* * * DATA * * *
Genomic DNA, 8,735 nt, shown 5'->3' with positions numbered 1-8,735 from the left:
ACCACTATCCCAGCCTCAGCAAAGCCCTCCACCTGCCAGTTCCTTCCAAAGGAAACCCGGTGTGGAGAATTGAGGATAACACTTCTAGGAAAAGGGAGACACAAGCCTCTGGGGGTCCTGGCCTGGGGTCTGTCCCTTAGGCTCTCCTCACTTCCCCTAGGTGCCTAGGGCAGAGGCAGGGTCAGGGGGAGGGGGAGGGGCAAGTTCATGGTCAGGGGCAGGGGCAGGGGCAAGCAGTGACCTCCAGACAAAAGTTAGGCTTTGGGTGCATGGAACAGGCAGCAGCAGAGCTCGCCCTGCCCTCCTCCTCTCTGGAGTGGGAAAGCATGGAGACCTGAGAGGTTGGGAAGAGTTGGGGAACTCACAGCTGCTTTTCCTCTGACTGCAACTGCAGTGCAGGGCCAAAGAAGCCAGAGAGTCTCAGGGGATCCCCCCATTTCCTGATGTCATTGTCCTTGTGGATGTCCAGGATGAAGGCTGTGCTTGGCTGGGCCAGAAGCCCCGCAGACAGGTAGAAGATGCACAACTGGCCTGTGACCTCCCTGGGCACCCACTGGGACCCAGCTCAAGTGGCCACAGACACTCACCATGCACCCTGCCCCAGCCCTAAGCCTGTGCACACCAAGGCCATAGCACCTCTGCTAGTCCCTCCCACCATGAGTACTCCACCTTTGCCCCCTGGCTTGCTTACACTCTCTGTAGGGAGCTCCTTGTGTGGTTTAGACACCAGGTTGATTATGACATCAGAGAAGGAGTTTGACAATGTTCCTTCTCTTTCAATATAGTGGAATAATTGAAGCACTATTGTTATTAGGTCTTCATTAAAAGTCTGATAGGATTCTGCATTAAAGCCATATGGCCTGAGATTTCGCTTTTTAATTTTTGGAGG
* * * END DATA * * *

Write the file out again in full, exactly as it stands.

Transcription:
Genomic DNA, 8,735 nt, shown 5'->3' with positions numbered 1-8,735 from the left:
ACCACTATCCCAGCCTCAGCAAAGCCCTCCACCTGCCAGTTCCTTCCAAAGGAAACCCGGTGTGGAGAATTGAGGATAACACTTCTAGGAAAAGGGAGACACAAGCCTCTGGGGGTCCTGGCCTGGGGTCTGTCCCTTAGGCTCTCCTCACTTCCCCTAGGTGCCTAGGGCAGAGGCAGGGTCAGGGGGAGGGGGAGGGGCAAGTTCATGGTCAGGGGCAGGGGCAGGGGCAAGCAGTGACCTCCAGACAAAAGTTAGGCTTTGGGTGCATGGAACAGGCAGCAGCAGAGCTCGCCCTGCCCTCCTCCTCTCTGGAGTGGGAAAGCATGGAGACCTGAGAGGTTGGGAAGAGTTGGGGAACTCACAGCTGCTTTTCCTCTGACTGCAACTGCAGTGCAGGGCCAAAGAAGCCAGAGAGTCTCAGGGGATCCCCCCATTTCCTGATGTCATTGTCCTTGTGGATGTCCAGGATGAAGGCTGTGCTTGGCTGGGCCAGAAGCCCCGCAGACAGGTAGAAGATGCACAACTGGCCTGTGACCTCCCTGGGCACCCACTGGGACCCAGCTCAAGTGGCCACAGACACTCACCATGCACCCTGCCCCAGCCCTAAGCCTGTGCACACCAAGGCCATAGCACCTCTGCTAGTCCCTCCCACCATGAGTACTCCACCTTTGCCCCCTGGCTTGCTTACACTCTCTGTAGGGAGCTCCTTGTGTGGTTTAGACACCAGGTTGATTATGACATCAGAGAAGGAGTTTGACAATGTTCCTTCTCTTTCAATATAGTGGAATAATTGAAGCACTATTGTTATTAGGTCTTCATTAAAAGTCTGATAGGATTCTGCATTAAAGCCATATGGCCTGAGATTTCGCTTTTTAATTTTTGGAGG